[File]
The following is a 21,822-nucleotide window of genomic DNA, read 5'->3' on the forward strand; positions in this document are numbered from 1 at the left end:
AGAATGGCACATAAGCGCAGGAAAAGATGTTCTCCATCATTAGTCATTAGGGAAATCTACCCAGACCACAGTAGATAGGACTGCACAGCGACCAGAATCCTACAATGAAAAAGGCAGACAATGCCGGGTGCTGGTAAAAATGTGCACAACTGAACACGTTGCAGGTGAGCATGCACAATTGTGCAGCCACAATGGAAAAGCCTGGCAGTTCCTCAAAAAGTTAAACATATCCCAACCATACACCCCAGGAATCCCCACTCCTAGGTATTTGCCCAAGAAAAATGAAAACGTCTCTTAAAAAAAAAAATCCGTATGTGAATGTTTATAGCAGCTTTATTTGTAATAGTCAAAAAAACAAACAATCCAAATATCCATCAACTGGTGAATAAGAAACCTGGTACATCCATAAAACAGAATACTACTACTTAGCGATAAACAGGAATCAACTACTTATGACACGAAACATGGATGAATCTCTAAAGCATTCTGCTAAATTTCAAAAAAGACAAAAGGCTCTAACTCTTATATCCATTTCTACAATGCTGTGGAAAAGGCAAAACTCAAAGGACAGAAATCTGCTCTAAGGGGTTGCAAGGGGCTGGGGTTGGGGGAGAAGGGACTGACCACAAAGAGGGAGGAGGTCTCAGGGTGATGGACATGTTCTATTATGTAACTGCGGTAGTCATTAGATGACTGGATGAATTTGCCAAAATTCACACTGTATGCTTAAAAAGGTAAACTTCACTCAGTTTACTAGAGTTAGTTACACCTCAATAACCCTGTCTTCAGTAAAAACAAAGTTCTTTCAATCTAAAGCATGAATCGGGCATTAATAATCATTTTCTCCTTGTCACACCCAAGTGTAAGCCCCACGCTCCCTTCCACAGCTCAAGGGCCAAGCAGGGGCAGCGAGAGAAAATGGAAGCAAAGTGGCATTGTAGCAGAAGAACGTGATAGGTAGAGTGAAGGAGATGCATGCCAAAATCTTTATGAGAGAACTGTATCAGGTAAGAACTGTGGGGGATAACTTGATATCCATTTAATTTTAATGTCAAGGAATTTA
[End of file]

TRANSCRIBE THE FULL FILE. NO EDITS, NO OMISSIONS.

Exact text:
The following is a 21,822-nucleotide window of genomic DNA, read 5'->3' on the forward strand; positions in this document are numbered from 1 at the left end:
AGAATGGCACATAAGCGCAGGAAAAGATGTTCTCCATCATTAGTCATTAGGGAAATCTACCCAGACCACAGTAGATAGGACTGCACAGCGACCAGAATCCTACAATGAAAAAGGCAGACAATGCCGGGTGCTGGTAAAAATGTGCACAACTGAACACGTTGCAGGTGAGCATGCACAATTGTGCAGCCACAATGGAAAAGCCTGGCAGTTCCTCAAAAAGTTAAACATATCCCAACCATACACCCCAGGAATCCCCACTCCTAGGTATTTGCCCAAGAAAAATGAAAACGTCTCTTAAAAAAAAAAATCCGTATGTGAATGTTTATAGCAGCTTTATTTGTAATAGTCAAAAAAACAAACAATCCAAATATCCATCAACTGGTGAATAAGAAACCTGGTACATCCATAAAACAGAATACTACTACTTAGCGATAAACAGGAATCAACTACTTATGACACGAAACATGGATGAATCTCTAAAGCATTCTGCTAAATTTCAAAAAAGACAAAAGGCTCTAACTCTTATATCCATTTCTACAATGCTGTGGAAAAGGCAAAACTCAAAGGACAGAAATCTGCTCTAAGGGGTTGCAAGGGGCTGGGGTTGGGGGAGAAGGGACTGACCACAAAGAGGGAGGAGGTCTCAGGGTGATGGACATGTTCTATTATGTAACTGCGGTAGTCATTAGATGACTGGATGAATTTGCCAAAATTCACACTGTATGCTTAAAAAGGTAAACTTCACTCAGTTTACTAGAGTTAGTTACACCTCAATAACCCTGTCTTCAGTAAAAACAAAGTTCTTTCAATCTAAAGCATGAATCGGGCATTAATAATCATTTTCTCCTTGTCACACCCAAGTGTAAGCCCCACGCTCCCTTCCACAGCTCAAGGGCCAAGCAGGGGCAGCGAGAGAAAATGGAAGCAAAGTGGCATTGTAGCAGAAGAACGTGATAGGTAGAGTGAAGGAGATGCATGCCAAAATCTTTATGAGAGAACTGTATCAGGTAAGAACTGTGGGGGATAACTTGATATCCATTTAATTTTAATGTCAAGGAATTTA